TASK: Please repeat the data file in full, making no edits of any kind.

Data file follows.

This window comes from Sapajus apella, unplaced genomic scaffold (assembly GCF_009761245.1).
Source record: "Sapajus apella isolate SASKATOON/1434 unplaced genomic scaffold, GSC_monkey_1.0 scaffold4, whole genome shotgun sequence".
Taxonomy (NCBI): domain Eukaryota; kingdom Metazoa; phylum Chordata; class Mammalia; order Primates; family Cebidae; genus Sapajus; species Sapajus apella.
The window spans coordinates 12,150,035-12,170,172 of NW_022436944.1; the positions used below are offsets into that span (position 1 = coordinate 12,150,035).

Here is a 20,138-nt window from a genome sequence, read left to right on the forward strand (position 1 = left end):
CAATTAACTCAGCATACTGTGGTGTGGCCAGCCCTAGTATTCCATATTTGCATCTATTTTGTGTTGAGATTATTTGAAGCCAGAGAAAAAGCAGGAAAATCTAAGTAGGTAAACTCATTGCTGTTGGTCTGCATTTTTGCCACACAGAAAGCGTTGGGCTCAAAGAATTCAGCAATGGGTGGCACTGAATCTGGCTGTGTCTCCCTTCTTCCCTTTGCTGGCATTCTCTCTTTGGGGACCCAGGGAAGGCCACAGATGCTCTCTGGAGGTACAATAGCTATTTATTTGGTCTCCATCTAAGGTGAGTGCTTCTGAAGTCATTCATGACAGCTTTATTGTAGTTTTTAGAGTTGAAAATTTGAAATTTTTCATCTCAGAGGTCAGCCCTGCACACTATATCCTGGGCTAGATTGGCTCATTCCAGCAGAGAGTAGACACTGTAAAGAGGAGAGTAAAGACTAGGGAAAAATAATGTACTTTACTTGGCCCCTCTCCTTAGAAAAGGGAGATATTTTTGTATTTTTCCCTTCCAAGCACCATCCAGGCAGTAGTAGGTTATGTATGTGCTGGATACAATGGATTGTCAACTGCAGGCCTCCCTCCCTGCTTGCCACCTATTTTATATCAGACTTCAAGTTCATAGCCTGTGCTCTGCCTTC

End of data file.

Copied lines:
This window comes from Sapajus apella, unplaced genomic scaffold (assembly GCF_009761245.1).
Source record: "Sapajus apella isolate SASKATOON/1434 unplaced genomic scaffold, GSC_monkey_1.0 scaffold4, whole genome shotgun sequence".
Taxonomy (NCBI): domain Eukaryota; kingdom Metazoa; phylum Chordata; class Mammalia; order Primates; family Cebidae; genus Sapajus; species Sapajus apella.
The window spans coordinates 12,150,035-12,170,172 of NW_022436944.1; the positions used below are offsets into that span (position 1 = coordinate 12,150,035).

Here is a 20,138-nt window from a genome sequence, read left to right on the forward strand (position 1 = left end):
CAATTAACTCAGCATACTGTGGTGTGGCCAGCCCTAGTATTCCATATTTGCATCTATTTTGTGTTGAGATTATTTGAAGCCAGAGAAAAAGCAGGAAAATCTAAGTAGGTAAACTCATTGCTGTTGGTCTGCATTTTTGCCACACAGAAAGCGTTGGGCTCAAAGAATTCAGCAATGGGTGGCACTGAATCTGGCTGTGTCTCCCTTCTTCCCTTTGCTGGCATTCTCTCTTTGGGGACCCAGGGAAGGCCACAGATGCTCTCTGGAGGTACAATAGCTATTTATTTGGTCTCCATCTAAGGTGAGTGCTTCTGAAGTCATTCATGACAGCTTTATTGTAGTTTTTAGAGTTGAAAATTTGAAATTTTTCATCTCAGAGGTCAGCCCTGCACACTATATCCTGGGCTAGATTGGCTCATTCCAGCAGAGAGTAGACACTGTAAAGAGGAGAGTAAAGACTAGGGAAAAATAATGTACTTTACTTGGCCCCTCTCCTTAGAAAAGGGAGATATTTTTGTATTTTTCCCTTCCAAGCACCATCCAGGCAGTAGTAGGTTATGTATGTGCTGGATACAATGGATTGTCAACTGCAGGCCTCCCTCCCTGCTTGCCACCTATTTTATATCAGACTTCAAGTTCATAGCCTGTGCTCTGCCTTC